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Flashcards in Intro Anemia Deck (57)
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1

What is anemia? (i.e. what leads to the final physiologic consequence)

  1. Decreased circulating red cell mass ⇒ 
  2. Decreased hemoglobin concentration of blood ⇒ 
  3. Decreased O2-carrying capacity of blood ⇒ 
  4. Decreased O2 delivery to tissues (final physiologic consequence)

2

What are the physiologic compensatory mechanisms for anemia?

  • Increased red cell production
  • Increased 2,3-DPG
  • Shunting of blood from non-vital to vital areas
  • Increased cardiac output
  • Increased pulmonary function

3

What are signs/symptoms of anemia? What mechanisms lead to these?

  • Weakness, malaise, easy fatigability ⇒ Tissue hypoxia
  • Marrow expansion with potential bony abnormalities ⇒ Increased red cell production
  • Pallor ⇒ Shunting of blood from non-vital to vital areas
  • Tachycardia; cardiac ischemia in severe cases ⇒ Increased cardiac output
  • Dyspnea on exertion ⇒ Increased pulmonary function

4

What kind of disease is anemia?

Anemia is NOT a disease

  • it is a symptom of other diseases and must be explained!

5

What is the functional classification of anemia?

  • Blood Loss
  • Decreased Production
  • Accelerated Destruction

6

What are the morphologic categories of anemia?

  • microcytic
    • normochromic
    • hypochromic
  • normochromocytic/normocytic
  • macrocytic

7

What causes microcytic anemias?

  1. Normochromic
    • Iron deficiency--early
    • Thalassemia trait
    • (Anemia of chronic disease)*
      • Most commonly normochromic/normocytic
    • Some hemoglobinopathies (e.g., hemoglobin E)
  2. Hypochromic
    • Iron deficiency
    • Thalassemia trait
    • Sideroblastic anemia
    • Anemia of chronic disease*
      • Most commonly normochromic/normocytic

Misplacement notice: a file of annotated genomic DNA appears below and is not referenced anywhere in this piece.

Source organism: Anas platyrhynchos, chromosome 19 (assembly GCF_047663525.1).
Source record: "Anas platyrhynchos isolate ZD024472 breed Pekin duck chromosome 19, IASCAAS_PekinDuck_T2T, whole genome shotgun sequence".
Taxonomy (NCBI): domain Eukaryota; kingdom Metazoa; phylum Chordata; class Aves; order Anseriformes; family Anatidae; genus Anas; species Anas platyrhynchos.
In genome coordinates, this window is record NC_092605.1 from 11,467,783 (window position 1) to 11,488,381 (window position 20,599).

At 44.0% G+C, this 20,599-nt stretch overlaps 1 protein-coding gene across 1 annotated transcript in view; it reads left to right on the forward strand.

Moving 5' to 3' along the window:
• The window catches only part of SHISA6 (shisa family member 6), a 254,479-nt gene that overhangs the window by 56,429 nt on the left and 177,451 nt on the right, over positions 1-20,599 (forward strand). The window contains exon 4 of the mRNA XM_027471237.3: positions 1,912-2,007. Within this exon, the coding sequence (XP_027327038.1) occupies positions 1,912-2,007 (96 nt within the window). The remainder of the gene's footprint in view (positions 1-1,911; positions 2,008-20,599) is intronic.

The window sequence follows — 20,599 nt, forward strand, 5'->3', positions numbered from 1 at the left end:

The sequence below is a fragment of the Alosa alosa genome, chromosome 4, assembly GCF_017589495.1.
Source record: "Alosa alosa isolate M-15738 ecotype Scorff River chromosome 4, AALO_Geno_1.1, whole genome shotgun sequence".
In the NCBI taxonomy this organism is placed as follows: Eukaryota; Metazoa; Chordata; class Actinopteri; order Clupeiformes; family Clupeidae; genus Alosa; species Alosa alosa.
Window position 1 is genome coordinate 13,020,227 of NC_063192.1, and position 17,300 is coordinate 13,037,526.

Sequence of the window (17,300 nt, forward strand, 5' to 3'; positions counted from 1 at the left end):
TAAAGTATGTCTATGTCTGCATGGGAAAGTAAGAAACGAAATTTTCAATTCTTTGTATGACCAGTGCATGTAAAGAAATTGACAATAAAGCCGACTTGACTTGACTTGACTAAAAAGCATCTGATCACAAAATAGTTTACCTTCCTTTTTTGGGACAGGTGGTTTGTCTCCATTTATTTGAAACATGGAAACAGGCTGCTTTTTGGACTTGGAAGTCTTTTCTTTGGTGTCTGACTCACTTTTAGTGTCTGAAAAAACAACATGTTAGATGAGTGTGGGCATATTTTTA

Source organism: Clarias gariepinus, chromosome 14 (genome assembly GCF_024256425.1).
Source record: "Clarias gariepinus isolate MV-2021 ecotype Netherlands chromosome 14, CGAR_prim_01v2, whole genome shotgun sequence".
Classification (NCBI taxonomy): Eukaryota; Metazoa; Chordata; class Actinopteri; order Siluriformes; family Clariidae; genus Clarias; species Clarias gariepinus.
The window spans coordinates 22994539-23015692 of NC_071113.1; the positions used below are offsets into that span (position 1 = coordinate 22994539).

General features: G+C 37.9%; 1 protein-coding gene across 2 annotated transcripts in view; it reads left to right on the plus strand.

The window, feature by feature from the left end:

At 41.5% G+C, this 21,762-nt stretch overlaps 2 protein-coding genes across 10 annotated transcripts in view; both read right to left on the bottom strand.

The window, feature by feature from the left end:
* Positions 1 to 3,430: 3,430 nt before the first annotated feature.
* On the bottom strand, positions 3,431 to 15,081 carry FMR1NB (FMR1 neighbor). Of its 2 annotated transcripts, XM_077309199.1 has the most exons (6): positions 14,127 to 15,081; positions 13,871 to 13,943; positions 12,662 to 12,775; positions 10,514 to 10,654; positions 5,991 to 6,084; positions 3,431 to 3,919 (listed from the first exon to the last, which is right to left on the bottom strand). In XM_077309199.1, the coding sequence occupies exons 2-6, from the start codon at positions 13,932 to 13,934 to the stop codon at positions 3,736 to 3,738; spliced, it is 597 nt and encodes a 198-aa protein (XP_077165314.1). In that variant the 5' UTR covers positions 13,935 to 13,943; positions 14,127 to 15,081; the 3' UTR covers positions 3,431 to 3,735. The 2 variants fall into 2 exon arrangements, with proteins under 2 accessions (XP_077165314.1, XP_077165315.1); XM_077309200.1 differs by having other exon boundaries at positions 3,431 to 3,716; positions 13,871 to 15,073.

8

What causes normochromic/normocytic anemias?

  1. Anemia of chronic disease
  2. Anemia of renal failure
  3. Marrow infiltration
  4. Aplastic anemia
  5. Blood loss**
    • normocytic or macrocytic, depending on degree of blood loss
  6. Hemolysis**
    • normocytic or macrocytic, depending on degree of blood loss

9

What causes macrocytic anemias?

  1. B12 and folate deficiency
  2. Liver disease
  3. Myelodysplastic syndromes
  4. Blood loss**
    • normocytic or macrocytic, depending on degree of blood loss

  5. Hemolysis**
    • normocytic or macrocytic, depending on degree of blood loss

  6. Some drugs

10

Investigation of anemia:

  • Clinical history
  • Physical exam
  • Complete blood count (CBC)
  • Reticulocyte count
  • Examination of peripheral blood smear
  • Specific diagnostic tests (guided by above)

11

What can be assessed on a peripheral blood smear?

  • Red cell shapes (poikilocytosis)
  • Red cell size variability (anisocytosis)
  • Average red cell size (microcytosis, macrocytosis)
  • Hemoglobinization (hypochromia, normochromia)
  • Polychromasia (reticulocytes)
  • Red cell inclusions
  • Red cell arrangement
  • White cell and platelet morphology

12

What CBC parameters are used to evaluate anemia?

this is a really long card, sorry :/

  1. Hemoglobin concentration (Hb; g/dL or g/L)
    • Most important parameter for assessment of O2-carrying capacity of blood
  2. Hematocrit (Hct; %)
    • Packed cell volume (percentage of blood volume comprised by RBCs)